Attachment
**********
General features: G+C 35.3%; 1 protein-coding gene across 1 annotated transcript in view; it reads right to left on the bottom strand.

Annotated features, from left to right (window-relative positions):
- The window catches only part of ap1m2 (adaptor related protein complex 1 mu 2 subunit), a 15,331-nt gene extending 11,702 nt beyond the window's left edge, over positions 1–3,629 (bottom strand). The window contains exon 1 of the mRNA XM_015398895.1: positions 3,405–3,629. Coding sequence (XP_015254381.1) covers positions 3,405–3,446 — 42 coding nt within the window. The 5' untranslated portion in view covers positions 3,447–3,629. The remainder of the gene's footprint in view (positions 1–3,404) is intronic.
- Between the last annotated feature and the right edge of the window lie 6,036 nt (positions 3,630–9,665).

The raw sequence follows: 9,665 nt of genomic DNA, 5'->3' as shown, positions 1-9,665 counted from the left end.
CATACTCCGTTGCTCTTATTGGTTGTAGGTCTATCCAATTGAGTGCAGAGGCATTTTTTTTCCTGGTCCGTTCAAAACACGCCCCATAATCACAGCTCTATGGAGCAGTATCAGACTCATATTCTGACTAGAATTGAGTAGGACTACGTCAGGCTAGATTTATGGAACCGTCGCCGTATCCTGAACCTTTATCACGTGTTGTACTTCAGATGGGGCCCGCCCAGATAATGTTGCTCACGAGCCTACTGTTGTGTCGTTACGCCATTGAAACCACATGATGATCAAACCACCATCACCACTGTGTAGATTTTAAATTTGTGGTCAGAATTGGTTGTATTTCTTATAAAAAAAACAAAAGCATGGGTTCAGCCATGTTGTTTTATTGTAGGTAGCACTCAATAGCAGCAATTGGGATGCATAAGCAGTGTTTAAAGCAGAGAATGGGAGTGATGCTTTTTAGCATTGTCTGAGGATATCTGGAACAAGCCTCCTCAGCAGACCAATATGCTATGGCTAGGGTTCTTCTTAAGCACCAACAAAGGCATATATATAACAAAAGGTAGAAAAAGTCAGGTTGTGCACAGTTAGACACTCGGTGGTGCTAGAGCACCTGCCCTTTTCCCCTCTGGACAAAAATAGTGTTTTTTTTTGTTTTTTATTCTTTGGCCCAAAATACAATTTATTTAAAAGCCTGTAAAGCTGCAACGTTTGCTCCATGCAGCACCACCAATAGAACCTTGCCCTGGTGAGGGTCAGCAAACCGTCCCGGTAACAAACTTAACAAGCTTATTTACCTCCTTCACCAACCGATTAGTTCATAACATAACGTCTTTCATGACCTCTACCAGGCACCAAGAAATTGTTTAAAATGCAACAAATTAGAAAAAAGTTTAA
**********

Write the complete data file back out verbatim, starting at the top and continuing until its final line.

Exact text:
General features: G+C 35.3%; 1 protein-coding gene across 1 annotated transcript in view; it reads right to left on the bottom strand.

Annotated features, from left to right (window-relative positions):
- The window catches only part of ap1m2 (adaptor related protein complex 1 mu 2 subunit), a 15,331-nt gene extending 11,702 nt beyond the window's left edge, over positions 1–3,629 (bottom strand). The window contains exon 1 of the mRNA XM_015398895.1: positions 3,405–3,629. Coding sequence (XP_015254381.1) covers positions 3,405–3,446 — 42 coding nt within the window. The 5' untranslated portion in view covers positions 3,447–3,629. The remainder of the gene's footprint in view (positions 1–3,404) is intronic.
- Between the last annotated feature and the right edge of the window lie 6,036 nt (positions 3,630–9,665).

The raw sequence follows: 9,665 nt of genomic DNA, 5'->3' as shown, positions 1-9,665 counted from the left end.
CATACTCCGTTGCTCTTATTGGTTGTAGGTCTATCCAATTGAGTGCAGAGGCATTTTTTTTCCTGGTCCGTTCAAAACACGCCCCATAATCACAGCTCTATGGAGCAGTATCAGACTCATATTCTGACTAGAATTGAGTAGGACTACGTCAGGCTAGATTTATGGAACCGTCGCCGTATCCTGAACCTTTATCACGTGTTGTACTTCAGATGGGGCCCGCCCAGATAATGTTGCTCACGAGCCTACTGTTGTGTCGTTACGCCATTGAAACCACATGATGATCAAACCACCATCACCACTGTGTAGATTTTAAATTTGTGGTCAGAATTGGTTGTATTTCTTATAAAAAAAACAAAAGCATGGGTTCAGCCATGTTGTTTTATTGTAGGTAGCACTCAATAGCAGCAATTGGGATGCATAAGCAGTGTTTAAAGCAGAGAATGGGAGTGATGCTTTTTAGCATTGTCTGAGGATATCTGGAACAAGCCTCCTCAGCAGACCAATATGCTATGGCTAGGGTTCTTCTTAAGCACCAACAAAGGCATATATATAACAAAAGGTAGAAAAAGTCAGGTTGTGCACAGTTAGACACTCGGTGGTGCTAGAGCACCTGCCCTTTTCCCCTCTGGACAAAAATAGTGTTTTTTTTTGTTTTTTATTCTTTGGCCCAAAATACAATTTATTTAAAAGCCTGTAAAGCTGCAACGTTTGCTCCATGCAGCACCACCAATAGAACCTTGCCCTGGTGAGGGTCAGCAAACCGTCCCGGTAACAAACTTAACAAGCTTATTTACCTCCTTCACCAACCGATTAGTTCATAACATAACGTCTTTCATGACCTCTACCAGGCACCAAGAAATTGTTTAAAATGCAACAAATTAGAAAAAAGTTTAA